This podcast takes the number 1 spot because, it it most successful at evaluating how deep race pours into movies. What makes it even more interesting is they explore race specifically in horror movies which is uncharted territory, a depth not often explored. The begin the conversation by explaining the premise of the recently released movie "Get Out". "Get Out" is about a black man that goes to visit his white girlfriend and is met with a white family frighteningly obsessed with black culture. They then transition in exploring how this story connects with other horror movies and what they reveal about American culture. They pull out so many hidden messages including the fact that the white man who kills the monster that kills the black man is then both intellectually and racially superior.
This podcast ranks number 2 because it is not as original as the "The Horror, The Horror" but it is still very insight and thought provoking. This podcast explores Barry Jenkins's movie "Moonlight". Moonlight is a story that looks at three defining chapters in the life of Chiron, a young black man growing up in Miami. They start off the interview with explaining surface things like the fact that he grew up poor in the hood and his mother is a crackhead and how that resonates with a lot of black men in America. What brings this podcast up the ranks is when they begin to explore how the movie represents intimacy between men, masculinity, and the fluidity of identity. They reveal that the film essentially explains how we change based on our experiences growing up in society.
This podcast ranks number 3, mostly because it is more original than the latter two. This podcast explores ABC's hit show "Black-ish". "Black-ish" is a comedy about an upper middle class black family living in the suburbs of Los Angeles. What puts this podcast in the middle rank is the conversation about generation z and the response that this "new" generation has to racism and the new forms of racism this particular generation is exposed to. Being apart of generation z, this really caught my attention. This podcast reveals racially ironic facts about the show including the fact that the writer and producer is black, the audience is 75% white, yet most of the show's premise surrounds black culture. If this podcast went deeper into exposing what this show says about society as a whole it would deserve a higher rank.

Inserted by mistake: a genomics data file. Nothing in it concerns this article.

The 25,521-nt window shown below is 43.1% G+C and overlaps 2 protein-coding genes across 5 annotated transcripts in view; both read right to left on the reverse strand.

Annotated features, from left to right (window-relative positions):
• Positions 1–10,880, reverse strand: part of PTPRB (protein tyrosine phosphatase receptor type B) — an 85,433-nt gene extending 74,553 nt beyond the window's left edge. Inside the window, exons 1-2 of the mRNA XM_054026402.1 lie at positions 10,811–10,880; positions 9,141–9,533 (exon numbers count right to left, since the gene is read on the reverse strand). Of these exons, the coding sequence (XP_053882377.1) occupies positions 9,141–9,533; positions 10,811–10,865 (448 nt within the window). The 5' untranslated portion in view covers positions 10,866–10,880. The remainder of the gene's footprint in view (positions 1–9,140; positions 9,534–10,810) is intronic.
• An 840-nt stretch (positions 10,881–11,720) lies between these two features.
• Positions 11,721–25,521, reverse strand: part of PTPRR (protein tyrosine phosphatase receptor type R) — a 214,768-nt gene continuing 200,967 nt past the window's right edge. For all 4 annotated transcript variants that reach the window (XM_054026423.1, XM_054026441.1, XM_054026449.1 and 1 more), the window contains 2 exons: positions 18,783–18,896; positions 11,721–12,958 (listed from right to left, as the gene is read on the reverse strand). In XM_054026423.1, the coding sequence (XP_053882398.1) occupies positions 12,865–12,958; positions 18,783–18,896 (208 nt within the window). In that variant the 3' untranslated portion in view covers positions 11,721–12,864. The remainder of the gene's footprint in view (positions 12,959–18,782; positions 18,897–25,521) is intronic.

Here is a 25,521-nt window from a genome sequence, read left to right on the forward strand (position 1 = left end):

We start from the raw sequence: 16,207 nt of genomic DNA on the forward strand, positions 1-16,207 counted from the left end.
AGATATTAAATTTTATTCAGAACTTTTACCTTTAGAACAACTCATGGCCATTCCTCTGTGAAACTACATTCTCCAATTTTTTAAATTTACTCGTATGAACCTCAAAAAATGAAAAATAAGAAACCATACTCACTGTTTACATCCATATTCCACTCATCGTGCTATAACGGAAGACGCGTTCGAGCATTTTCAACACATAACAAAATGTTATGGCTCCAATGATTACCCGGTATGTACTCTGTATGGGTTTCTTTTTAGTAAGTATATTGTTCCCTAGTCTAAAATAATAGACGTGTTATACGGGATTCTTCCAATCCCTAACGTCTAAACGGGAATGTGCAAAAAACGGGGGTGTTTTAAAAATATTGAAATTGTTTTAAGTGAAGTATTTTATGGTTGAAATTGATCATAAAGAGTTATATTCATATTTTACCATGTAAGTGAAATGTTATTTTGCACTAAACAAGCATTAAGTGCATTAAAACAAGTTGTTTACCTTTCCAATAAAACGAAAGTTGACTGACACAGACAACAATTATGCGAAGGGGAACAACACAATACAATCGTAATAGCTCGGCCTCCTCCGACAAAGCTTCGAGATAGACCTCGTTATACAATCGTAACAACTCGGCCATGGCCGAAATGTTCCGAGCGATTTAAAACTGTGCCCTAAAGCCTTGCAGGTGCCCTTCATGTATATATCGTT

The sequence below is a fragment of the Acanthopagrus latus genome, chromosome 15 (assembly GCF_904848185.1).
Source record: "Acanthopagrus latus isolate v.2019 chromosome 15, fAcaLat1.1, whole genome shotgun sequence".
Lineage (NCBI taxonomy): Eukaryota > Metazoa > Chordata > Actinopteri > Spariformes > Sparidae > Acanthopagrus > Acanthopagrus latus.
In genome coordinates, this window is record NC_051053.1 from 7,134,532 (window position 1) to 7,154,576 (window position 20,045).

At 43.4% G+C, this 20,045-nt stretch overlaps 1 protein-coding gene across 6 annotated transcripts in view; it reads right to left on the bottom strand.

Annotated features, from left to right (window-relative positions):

This podcast ranks number 4 because it lacks originality and depth. This podcast begins by analyzing the movie "Southside With You". This a story of an encounter between Mr. and Mrs. Obama. What keeps this podcast out of last place is when they talk about the relationship this particular story has to other black movies. They reveal that black love is stylized in movies and is intended to make it "safe", take the edges off, and make white people comfortable. This podcast would deserve a higher rank if they went more in depth about why this style was developed and what it translates about society.
This podcast ranks number 5 because, it fails to go as in depth as it has the potential to. This podcast is centered around the fact that for the first time, African-American documentaries make up most of the nominees at the Oscars. They talk about intensively educating documentaries like "I am Not Your Negro", "Life", "Animated", "13th", and "OJ:Made in America" yet fail to have any conversation with substance beyond what has been said time and time again. I did learn some of the aspects that go into making these types of documentaries and the emotional damage that can result from the extensive research involved in making these documentaries. One of the best quotes that stuck with me from this podcast is "You can't convince a racist of your value". This podcast has the potential to be number 1 if they analyzed each film and why they deserve to win the Oscar, for someone who hasn't seen all of the films.